If it had been, say, Nick Fuentes who made that joke in one of his white supremacist livestreams, you could say that his intention had nothing to do with reminding people of the horrors of the Holocaust.
Timpf refers to Joan Rivers a number of times throughout the book, citing such Rivers lines as “My husband committed suicide. And it was my fault. We were making love and I took the bag off my head” and “I love that she’s [Jennifer Lawrence] telling everyone how wrong it is to worry about retouching and body image, and meanwhile, she has been touched up more than a choirboy at the Vatican.”
Yikes! And yet...I laughed. Dark humor can be healing in its honesty. Anyone’s reaction to a joke is, after all, an opinion. A joke does not have an inherent good or bad quality. It is a starting point, and how one reacts to it is personal, not universal.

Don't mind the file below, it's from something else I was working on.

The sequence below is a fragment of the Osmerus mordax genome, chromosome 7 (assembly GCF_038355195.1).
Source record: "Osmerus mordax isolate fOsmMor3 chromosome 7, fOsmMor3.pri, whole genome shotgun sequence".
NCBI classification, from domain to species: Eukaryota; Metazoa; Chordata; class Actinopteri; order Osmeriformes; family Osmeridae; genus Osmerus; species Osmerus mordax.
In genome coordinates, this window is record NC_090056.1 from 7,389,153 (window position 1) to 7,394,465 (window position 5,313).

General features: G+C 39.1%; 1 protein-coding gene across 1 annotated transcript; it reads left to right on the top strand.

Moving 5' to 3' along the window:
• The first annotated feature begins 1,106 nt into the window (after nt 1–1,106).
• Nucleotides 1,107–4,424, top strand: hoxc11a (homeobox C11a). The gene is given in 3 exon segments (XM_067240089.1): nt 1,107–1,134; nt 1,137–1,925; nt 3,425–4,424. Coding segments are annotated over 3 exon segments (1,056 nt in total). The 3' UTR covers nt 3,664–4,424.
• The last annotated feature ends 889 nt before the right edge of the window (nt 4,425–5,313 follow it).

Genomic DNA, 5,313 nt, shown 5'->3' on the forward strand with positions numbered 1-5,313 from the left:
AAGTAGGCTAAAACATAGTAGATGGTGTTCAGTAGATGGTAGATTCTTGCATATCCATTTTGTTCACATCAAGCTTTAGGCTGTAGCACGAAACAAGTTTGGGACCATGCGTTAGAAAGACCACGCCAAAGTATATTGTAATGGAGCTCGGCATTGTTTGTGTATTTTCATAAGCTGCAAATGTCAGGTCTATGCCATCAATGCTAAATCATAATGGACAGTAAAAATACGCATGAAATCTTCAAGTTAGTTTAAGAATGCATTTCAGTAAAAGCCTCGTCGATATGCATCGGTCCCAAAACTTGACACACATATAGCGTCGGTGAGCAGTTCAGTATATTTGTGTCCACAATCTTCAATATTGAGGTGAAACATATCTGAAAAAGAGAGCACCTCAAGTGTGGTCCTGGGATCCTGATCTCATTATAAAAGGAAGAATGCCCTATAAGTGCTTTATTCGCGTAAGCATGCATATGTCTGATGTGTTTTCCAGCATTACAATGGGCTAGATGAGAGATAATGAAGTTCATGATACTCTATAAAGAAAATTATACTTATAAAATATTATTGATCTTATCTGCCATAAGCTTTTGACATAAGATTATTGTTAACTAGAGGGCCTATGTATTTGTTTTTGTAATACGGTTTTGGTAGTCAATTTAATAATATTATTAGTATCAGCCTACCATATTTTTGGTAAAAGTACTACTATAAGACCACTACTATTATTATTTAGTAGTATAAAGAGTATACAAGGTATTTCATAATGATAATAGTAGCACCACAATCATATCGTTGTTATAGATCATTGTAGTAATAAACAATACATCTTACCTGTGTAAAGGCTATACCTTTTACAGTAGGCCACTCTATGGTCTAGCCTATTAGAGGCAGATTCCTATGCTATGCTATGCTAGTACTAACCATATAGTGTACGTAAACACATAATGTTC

A prominent ‘punching down’ controversy arose around Dave Chappelle’s Netflix comedy special The Closer, which was widely criticized as making jokes at the expense of trans people (and women, and gays in particular) to the extent of feeding the prejudice against them to the point of endangerment. I confess that I watched the special and, while much of the routine was edgy, dark and pushing boundaries, I personally never felt his intention was to denigrate and endanger. As someone with great sympathy towards the trans community and great concern about the dangerous prejudice my own teenage trans granddaughter can face, I was ready to be outraged. But in truth, I felt that the intent of his routine was to shine a light on the hate and prejudice. I read a lot of the criticism, such as this New York Times opinion piece by Roxane Gay, who I much admire, but still wasn’t convinced. I was more moved by the fact that there was a controversy, that many in the trans community, including some with direct ties to the person at the center of one of his bits, were supportive of Chappelle.